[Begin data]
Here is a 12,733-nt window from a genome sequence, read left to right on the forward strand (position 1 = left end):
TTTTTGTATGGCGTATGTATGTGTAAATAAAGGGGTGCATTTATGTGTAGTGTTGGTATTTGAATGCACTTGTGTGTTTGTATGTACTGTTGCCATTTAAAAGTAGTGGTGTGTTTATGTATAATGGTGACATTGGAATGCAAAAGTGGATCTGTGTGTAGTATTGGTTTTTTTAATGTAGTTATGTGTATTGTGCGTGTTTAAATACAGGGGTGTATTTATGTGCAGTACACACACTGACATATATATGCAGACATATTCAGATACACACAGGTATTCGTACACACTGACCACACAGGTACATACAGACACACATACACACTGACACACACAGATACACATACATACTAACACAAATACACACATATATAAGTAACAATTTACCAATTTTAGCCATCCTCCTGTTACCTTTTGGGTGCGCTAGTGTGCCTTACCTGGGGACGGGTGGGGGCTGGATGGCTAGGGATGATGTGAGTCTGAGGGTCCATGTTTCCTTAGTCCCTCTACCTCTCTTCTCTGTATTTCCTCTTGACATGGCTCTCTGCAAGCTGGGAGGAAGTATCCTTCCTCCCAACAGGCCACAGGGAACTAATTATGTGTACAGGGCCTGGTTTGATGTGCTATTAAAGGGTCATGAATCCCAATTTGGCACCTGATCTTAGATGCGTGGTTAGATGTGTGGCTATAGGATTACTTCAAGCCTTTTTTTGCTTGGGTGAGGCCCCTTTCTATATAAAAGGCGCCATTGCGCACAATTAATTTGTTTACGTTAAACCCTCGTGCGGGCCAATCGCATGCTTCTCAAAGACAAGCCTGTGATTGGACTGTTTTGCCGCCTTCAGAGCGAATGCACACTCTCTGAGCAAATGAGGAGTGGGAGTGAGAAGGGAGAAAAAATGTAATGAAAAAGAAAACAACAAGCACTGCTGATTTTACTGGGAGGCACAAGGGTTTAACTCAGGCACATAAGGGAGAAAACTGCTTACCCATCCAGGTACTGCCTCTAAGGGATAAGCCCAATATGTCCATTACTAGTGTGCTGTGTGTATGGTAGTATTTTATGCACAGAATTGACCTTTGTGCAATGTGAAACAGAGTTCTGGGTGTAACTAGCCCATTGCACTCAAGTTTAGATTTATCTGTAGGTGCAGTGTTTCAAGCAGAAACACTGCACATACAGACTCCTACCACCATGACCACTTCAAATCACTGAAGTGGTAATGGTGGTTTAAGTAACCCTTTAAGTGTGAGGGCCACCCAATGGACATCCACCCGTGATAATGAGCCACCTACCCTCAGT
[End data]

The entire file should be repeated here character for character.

Here is a 12,733-nt window from a genome sequence, read left to right on the forward strand (position 1 = left end):
TTTTTGTATGGCGTATGTATGTGTAAATAAAGGGGTGCATTTATGTGTAGTGTTGGTATTTGAATGCACTTGTGTGTTTGTATGTACTGTTGCCATTTAAAAGTAGTGGTGTGTTTATGTATAATGGTGACATTGGAATGCAAAAGTGGATCTGTGTGTAGTATTGGTTTTTTTAATGTAGTTATGTGTATTGTGCGTGTTTAAATACAGGGGTGTATTTATGTGCAGTACACACACTGACATATATATGCAGACATATTCAGATACACACAGGTATTCGTACACACTGACCACACAGGTACATACAGACACACATACACACTGACACACACAGATACACATACATACTAACACAAATACACACATATATAAGTAACAATTTACCAATTTTAGCCATCCTCCTGTTACCTTTTGGGTGCGCTAGTGTGCCTTACCTGGGGACGGGTGGGGGCTGGATGGCTAGGGATGATGTGAGTCTGAGGGTCCATGTTTCCTTAGTCCCTCTACCTCTCTTCTCTGTATTTCCTCTTGACATGGCTCTCTGCAAGCTGGGAGGAAGTATCCTTCCTCCCAACAGGCCACAGGGAACTAATTATGTGTACAGGGCCTGGTTTGATGTGCTATTAAAGGGTCATGAATCCCAATTTGGCACCTGATCTTAGATGCGTGGTTAGATGTGTGGCTATAGGATTACTTCAAGCCTTTTTTTGCTTGGGTGAGGCCCCTTTCTATATAAAAGGCGCCATTGCGCACAATTAATTTGTTTACGTTAAACCCTCGTGCGGGCCAATCGCATGCTTCTCAAAGACAAGCCTGTGATTGGACTGTTTTGCCGCCTTCAGAGCGAATGCACACTCTCTGAGCAAATGAGGAGTGGGAGTGAGAAGGGAGAAAAAATGTAATGAAAAAGAAAACAACAAGCACTGCTGATTTTACTGGGAGGCACAAGGGTTTAACTCAGGCACATAAGGGAGAAAACTGCTTACCCATCCAGGTACTGCCTCTAAGGGATAAGCCCAATATGTCCATTACTAGTGTGCTGTGTGTATGGTAGTATTTTATGCACAGAATTGACCTTTGTGCAATGTGAAACAGAGTTCTGGGTGTAACTAGCCCATTGCACTCAAGTTTAGATTTATCTGTAGGTGCAGTGTTTCAAGCAGAAACACTGCACATACAGACTCCTACCACCATGACCACTTCAAATCACTGAAGTGGTAATGGTGGTTTAAGTAACCCTTTAAGTGTGAGGGCCACCCAATGGACATCCACCCGTGATAATGAGCCACCTACCCTCAGT